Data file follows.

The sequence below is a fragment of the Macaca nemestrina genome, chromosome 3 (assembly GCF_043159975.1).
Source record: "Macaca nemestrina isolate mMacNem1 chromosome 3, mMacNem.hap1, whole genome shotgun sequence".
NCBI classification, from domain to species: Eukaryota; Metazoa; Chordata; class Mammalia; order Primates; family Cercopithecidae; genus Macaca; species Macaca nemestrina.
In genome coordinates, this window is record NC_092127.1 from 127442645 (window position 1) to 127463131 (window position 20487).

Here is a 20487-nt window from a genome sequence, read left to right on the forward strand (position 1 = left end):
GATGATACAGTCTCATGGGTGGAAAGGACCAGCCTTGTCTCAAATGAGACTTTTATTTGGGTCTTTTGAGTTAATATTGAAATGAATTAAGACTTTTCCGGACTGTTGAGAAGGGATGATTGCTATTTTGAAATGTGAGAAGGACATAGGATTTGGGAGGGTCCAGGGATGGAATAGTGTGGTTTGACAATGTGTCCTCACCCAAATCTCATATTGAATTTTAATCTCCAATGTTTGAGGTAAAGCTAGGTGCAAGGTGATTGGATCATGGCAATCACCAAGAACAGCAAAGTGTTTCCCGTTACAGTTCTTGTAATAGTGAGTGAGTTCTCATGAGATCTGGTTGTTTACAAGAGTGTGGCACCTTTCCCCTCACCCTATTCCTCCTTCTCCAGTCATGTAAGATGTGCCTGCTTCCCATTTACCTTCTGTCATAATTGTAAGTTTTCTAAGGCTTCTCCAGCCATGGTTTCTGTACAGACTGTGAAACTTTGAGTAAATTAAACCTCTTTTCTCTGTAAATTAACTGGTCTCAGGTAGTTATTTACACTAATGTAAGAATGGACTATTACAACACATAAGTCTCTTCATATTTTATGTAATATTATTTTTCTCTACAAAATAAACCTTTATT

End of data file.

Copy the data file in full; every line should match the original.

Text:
The sequence below is a fragment of the Macaca nemestrina genome, chromosome 3 (assembly GCF_043159975.1).
Source record: "Macaca nemestrina isolate mMacNem1 chromosome 3, mMacNem.hap1, whole genome shotgun sequence".
NCBI classification, from domain to species: Eukaryota; Metazoa; Chordata; class Mammalia; order Primates; family Cercopithecidae; genus Macaca; species Macaca nemestrina.
In genome coordinates, this window is record NC_092127.1 from 127442645 (window position 1) to 127463131 (window position 20487).

Here is a 20487-nt window from a genome sequence, read left to right on the forward strand (position 1 = left end):
GATGATACAGTCTCATGGGTGGAAAGGACCAGCCTTGTCTCAAATGAGACTTTTATTTGGGTCTTTTGAGTTAATATTGAAATGAATTAAGACTTTTCCGGACTGTTGAGAAGGGATGATTGCTATTTTGAAATGTGAGAAGGACATAGGATTTGGGAGGGTCCAGGGATGGAATAGTGTGGTTTGACAATGTGTCCTCACCCAAATCTCATATTGAATTTTAATCTCCAATGTTTGAGGTAAAGCTAGGTGCAAGGTGATTGGATCATGGCAATCACCAAGAACAGCAAAGTGTTTCCCGTTACAGTTCTTGTAATAGTGAGTGAGTTCTCATGAGATCTGGTTGTTTACAAGAGTGTGGCACCTTTCCCCTCACCCTATTCCTCCTTCTCCAGTCATGTAAGATGTGCCTGCTTCCCATTTACCTTCTGTCATAATTGTAAGTTTTCTAAGGCTTCTCCAGCCATGGTTTCTGTACAGACTGTGAAACTTTGAGTAAATTAAACCTCTTTTCTCTGTAAATTAACTGGTCTCAGGTAGTTATTTACACTAATGTAAGAATGGACTATTACAACACATAAGTCTCTTCATATTTTATGTAATATTATTTTTCTCTACAAAATAAACCTTTATT